As the State mortuary prepares for a major upgrade, forensic pathologist Dr Jodi White explains what happens at the facility, including the now routine use of CT scans.


The PathWest Forensic Pathology and State Mortuary Service is the sole provider of coronial and forensic services to the State Coronial Service. The service, based at QEII Medical Centre, receives and investigates all deaths reported to State and regional coroners across Western Australia. 

Forensic pathologist Dr Jodi White

Reportable deaths include natural but unexpected deaths, homicides, motor vehicle and other accidents, suicides, deaths of people held in care or custody, and some hospital and child deaths.

Our staff are highly skilled and are as diverse as the work we see each day. 

The mortuary can be a difficult and confronting place to work, with all of us here having been at some stage affected by the stories that accompany those admitted to our care. It is certainly not an occupation for everyone, with the work being both physically and emotionally challenging. 

It takes experience of exposure to the case work, time and the understanding and support of your colleagues to be able to navigate this role. If you asked each staff member, past and present, all could relate a particular case or two that really touched or affected them in some way and is still with them.

The staff take pride in their work and acknowledge the great responsibility and privilege afforded to our service in performing what will be part of a final investigation into a person’s life and death, providing the necessary answers to the courts and closure to the family. 

The importance of wellbeing in the workplace and, in our line of work, recognising vicarious trauma, has become more widely accepted. Vicarious trauma is now better acknowledged with preventative strategies and managed to help those in frontline positions to deal with the daily exposure to traumatic circumstances often found in our case work. Such support and training will soon form part of our annual staff wellness program.

The service and discipline have seen major changes and an increase in total case work and complexity over the past 10 years.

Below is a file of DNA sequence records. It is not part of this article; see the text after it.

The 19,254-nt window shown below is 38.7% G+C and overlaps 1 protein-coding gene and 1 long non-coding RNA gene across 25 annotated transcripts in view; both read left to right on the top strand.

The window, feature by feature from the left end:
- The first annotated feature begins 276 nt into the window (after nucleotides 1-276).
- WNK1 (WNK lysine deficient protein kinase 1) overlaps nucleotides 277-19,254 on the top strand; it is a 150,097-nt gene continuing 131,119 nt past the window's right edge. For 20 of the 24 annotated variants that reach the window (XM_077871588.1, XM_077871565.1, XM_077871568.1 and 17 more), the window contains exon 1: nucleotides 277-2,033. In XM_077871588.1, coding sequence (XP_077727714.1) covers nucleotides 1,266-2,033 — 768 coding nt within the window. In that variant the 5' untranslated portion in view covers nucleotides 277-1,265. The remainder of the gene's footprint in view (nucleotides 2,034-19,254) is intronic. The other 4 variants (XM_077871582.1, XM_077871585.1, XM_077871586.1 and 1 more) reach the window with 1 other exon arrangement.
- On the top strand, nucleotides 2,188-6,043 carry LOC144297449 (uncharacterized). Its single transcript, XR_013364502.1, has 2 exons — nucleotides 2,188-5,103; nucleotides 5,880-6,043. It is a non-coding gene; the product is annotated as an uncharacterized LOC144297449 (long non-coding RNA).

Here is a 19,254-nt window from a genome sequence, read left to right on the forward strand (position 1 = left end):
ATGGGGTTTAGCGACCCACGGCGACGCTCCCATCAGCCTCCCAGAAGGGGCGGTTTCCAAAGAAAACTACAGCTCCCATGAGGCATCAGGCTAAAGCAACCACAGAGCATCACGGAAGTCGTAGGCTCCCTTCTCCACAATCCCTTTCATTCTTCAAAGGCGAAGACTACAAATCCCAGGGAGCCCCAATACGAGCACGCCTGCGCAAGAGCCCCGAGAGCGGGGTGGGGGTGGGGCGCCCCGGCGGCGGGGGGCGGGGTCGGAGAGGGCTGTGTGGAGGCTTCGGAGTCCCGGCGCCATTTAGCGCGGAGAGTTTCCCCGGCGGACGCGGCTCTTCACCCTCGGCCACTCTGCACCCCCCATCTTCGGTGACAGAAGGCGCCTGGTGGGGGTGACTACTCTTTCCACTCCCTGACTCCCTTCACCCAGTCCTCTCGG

One of the most significant changes include the acquisition and implementation of a dedicated forensic pathology post-mortem CT service since April 2019.  

Post-mortem CT scanning has become an integral part of coronial autopsy and forensic services nationally and internationally and is now considered best practice.

At present, all bodies admitted to the State mortuary receive a post-mortem CT. This service, managed with the assistance of SCGH Radiology, has changed the way we approach and investigate the majority of cases. 

A whole-body CT as a preliminary examination allows the forensic pathologist, when considering the deceased’s history and circumstances in some cases, to identify a cause of death without the need for a full or invasive post-mortem – for example in the case of a large stroke or cerebrovascular accident. 

The CT findings also assist the Coroner and families in managing objection cases, enabling a reasonable cause of death to be offered in many cases where there are cultural or other reasons why an invasive post-mortem examination is against the family’s wishes.

The CT helps investigate specialised deaths such as scuba diving fatalities and enhances our ability to identify and investigate pathology in areas usually difficult to access. 

The CT images, coupled with 3-D printing, can also be considered as a permanent electronic record of the body for later review or audit, and be used in disaster victim identification and in criminal casework at trial to illustrate issues around injuries or other matters where graphic photographs may not be appropriate. 

Other major changes underway include a comprehensive upgrade by WA Health to the existing mortuary, which was commissioned in the early 1970s. It has served WA for many years but the upgrade is essential to meet our future needs.

The works over the next 18 months will refurbish and expand the staff facilities, stores, cool-room, and admissions and tissue laboratory areas. Improvements to increase the clinical workspace will start later this year and include a new homicide theatre and infectious theatre, adding to the procedures and security surrounding criminal casework for the State and those cases proceeding to trial. 

The teaching area remembered by many WA medical students from the past – also long overdue for a makeover – will be renovated to include new technologies to improve viewing and training.

The upgrade will add significantly to our total capacity and efficiencies and, along with the CT scanner, will mean a more seamless and capable coronial and forensic pathology service. 

ED: Dr Jodi White is Consultant Forensic Pathologist and Head of Department with the Forensic Pathology and State Mortuary Service at PathWest